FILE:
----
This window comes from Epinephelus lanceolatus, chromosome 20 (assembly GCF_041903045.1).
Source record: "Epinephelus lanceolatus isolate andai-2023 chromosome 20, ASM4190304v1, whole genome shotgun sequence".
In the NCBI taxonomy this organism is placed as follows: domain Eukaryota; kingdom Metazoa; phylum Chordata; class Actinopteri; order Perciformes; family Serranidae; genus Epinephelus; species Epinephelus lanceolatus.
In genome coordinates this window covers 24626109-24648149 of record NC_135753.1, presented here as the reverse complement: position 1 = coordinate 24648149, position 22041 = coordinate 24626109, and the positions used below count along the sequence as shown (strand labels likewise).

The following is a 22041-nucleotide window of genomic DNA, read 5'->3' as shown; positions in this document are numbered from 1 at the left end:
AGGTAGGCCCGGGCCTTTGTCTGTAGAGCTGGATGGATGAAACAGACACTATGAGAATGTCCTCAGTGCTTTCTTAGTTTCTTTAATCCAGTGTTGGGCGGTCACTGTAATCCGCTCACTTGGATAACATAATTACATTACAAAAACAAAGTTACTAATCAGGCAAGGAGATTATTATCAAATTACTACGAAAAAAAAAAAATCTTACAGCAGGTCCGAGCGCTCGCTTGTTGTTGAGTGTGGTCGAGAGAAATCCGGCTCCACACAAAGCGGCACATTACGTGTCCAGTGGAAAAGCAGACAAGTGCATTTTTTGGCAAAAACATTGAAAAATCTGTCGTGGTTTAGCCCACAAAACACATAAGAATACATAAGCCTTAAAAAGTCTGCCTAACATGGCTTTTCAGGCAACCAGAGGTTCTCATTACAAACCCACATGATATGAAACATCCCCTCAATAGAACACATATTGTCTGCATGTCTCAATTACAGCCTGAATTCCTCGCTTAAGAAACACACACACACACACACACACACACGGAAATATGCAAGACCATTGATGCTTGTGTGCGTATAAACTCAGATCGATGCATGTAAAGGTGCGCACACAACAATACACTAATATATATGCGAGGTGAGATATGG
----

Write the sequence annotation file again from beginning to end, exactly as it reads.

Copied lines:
This window comes from Epinephelus lanceolatus, chromosome 20 (assembly GCF_041903045.1).
Source record: "Epinephelus lanceolatus isolate andai-2023 chromosome 20, ASM4190304v1, whole genome shotgun sequence".
In the NCBI taxonomy this organism is placed as follows: domain Eukaryota; kingdom Metazoa; phylum Chordata; class Actinopteri; order Perciformes; family Serranidae; genus Epinephelus; species Epinephelus lanceolatus.
In genome coordinates this window covers 24626109-24648149 of record NC_135753.1, presented here as the reverse complement: position 1 = coordinate 24648149, position 22041 = coordinate 24626109, and the positions used below count along the sequence as shown (strand labels likewise).

The following is a 22041-nucleotide window of genomic DNA, read 5'->3' as shown; positions in this document are numbered from 1 at the left end:
AGGTAGGCCCGGGCCTTTGTCTGTAGAGCTGGATGGATGAAACAGACACTATGAGAATGTCCTCAGTGCTTTCTTAGTTTCTTTAATCCAGTGTTGGGCGGTCACTGTAATCCGCTCACTTGGATAACATAATTACATTACAAAAACAAAGTTACTAATCAGGCAAGGAGATTATTATCAAATTACTACGAAAAAAAAAAAATCTTACAGCAGGTCCGAGCGCTCGCTTGTTGTTGAGTGTGGTCGAGAGAAATCCGGCTCCACACAAAGCGGCACATTACGTGTCCAGTGGAAAAGCAGACAAGTGCATTTTTTGGCAAAAACATTGAAAAATCTGTCGTGGTTTAGCCCACAAAACACATAAGAATACATAAGCCTTAAAAAGTCTGCCTAACATGGCTTTTCAGGCAACCAGAGGTTCTCATTACAAACCCACATGATATGAAACATCCCCTCAATAGAACACATATTGTCTGCATGTCTCAATTACAGCCTGAATTCCTCGCTTAAGAAACACACACACACACACACACACACACGGAAATATGCAAGACCATTGATGCTTGTGTGCGTATAAACTCAGATCGATGCATGTAAAGGTGCGCACACAACAATACACTAATATATATGCGAGGTGAGATATGG